Learning Charts

How to make a Gantt chart

4 min , ,

A Gantt chart is a type of bar chart, developed by Henry Gantt in the 1910s, useful to illustrate time chunks on a timeline. In this tutorial, we will use a Gantt chart to visualize the evolution of Iron Maiden lineup.

Gantt charts are horizontal bar charts defining time spans. They are useful when you want to show events in time defined by a starting and an ending date.

GOAL OF THE TUTORIAL: Create a visualization of Iron Maiden lineup, identifying the different roles of the band members.

01. Load your data

The first step is to copy and paste your data into RAWGraphs.

The data must contain at least three columns: one containing the start date (in our case, Begin) one containing the ending date (in our case End) and a column identifying how to group multiple time span (in our case, Name). An additional column can be used to define each bar color (in our case, Role). Here you can see the dataset we’re going to use.

Dates must be formatted in a specific way if you want to use them in RAWGraphs: check here the accepted formats.

Here you can see the dataset we are going to use:

You can also download it through the link on the left or select it directly in the app through the sample datasets. In few second you should see the green bar saying “26 records in your data have been successfully parsed!”

02. Choose the Gantt chart layout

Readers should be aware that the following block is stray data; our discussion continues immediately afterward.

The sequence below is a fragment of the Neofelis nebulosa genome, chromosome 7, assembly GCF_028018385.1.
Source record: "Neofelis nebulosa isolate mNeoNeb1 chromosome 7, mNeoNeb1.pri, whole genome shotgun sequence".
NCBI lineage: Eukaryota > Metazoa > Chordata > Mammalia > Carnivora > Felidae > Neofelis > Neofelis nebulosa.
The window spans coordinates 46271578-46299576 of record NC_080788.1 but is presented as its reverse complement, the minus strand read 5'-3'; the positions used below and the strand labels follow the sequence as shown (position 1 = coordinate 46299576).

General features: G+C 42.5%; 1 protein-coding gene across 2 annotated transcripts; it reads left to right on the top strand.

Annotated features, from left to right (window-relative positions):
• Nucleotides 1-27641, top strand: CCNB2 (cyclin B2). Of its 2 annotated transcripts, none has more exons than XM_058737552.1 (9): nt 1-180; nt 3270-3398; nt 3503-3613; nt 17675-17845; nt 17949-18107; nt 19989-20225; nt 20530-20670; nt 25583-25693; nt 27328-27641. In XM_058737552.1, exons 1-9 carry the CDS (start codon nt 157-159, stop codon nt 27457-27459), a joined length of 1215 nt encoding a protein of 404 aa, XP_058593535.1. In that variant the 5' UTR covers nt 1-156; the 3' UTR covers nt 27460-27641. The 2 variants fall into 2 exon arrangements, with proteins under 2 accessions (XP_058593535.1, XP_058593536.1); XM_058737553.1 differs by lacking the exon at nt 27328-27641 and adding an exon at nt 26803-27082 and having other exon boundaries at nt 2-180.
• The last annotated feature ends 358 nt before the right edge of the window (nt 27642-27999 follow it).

After pasting your data, scroll down and select the “Gantt chart” visual model.

03. Map your dimensions

The Gantt chart layout has four visual variables.


Group String, numbers
For each unique value found in the column, a group (an horizontal series of bars) is created.
Start date Dates, numbers Starting point of the bar. RAWGraphs requires dates in a specific format.
End date Dates, numbers Ending point of the bar. RAWGraphs requires dates in a specific format.
Color String, numbers Can accept both number and strings. A color will be defined for each unique value found in the list.


It’s time to map your data and create the visualization. On the left you have the list of dimensions in your dataset, on the right the available visual variable of the bar chart layout.

Drag and drop the dimensions as following:

  • Drag Name into Group;
  • Drag Begin int Start Date;
  • Drag End into End Date;
  • Drag Role into Color.

In this way we created a group of bars for each band member (mapping Name on the Group dimension). For every active period of the member we draw a rectangle with the values dragged in the Start Date and End Date. Finally, we generated one Color for each unique value found in the Role column.

04. Refine and export

To reach the final results we can customize the visualization with some parameters you can find next to the visualization.

For the Gantt chart the options available are the following:


Width Artboard width in pixels
Height Artboard height in pixels
Sort by Order of the bars series. Could be alphabetical or by date (both ascending and descending).
Color scale If set to ordinal, you can set a color for each value; it lists all the unique values in the dimension mapped as “color”. If set to linear, the app will try to find the minimum and maximum value contained in the dimension, and then it creates a gradient among those two values


For the final results we have set the options as following:

  • Width to 945 px
  • Height to 483 px
  • Sort by “Start date (descending)”
  • Change the colors according to this palette:
    • Bass to #1C7989
    • Drums to #D81159
    • Guitar to #0496FF
    • Keys to #8F2D56
    • Vocals to #FFBC42

Here is the finished chart. You can export it in SVG or PNG using the download function at the bottom of the page.

Have you bumped into any issue while using the app?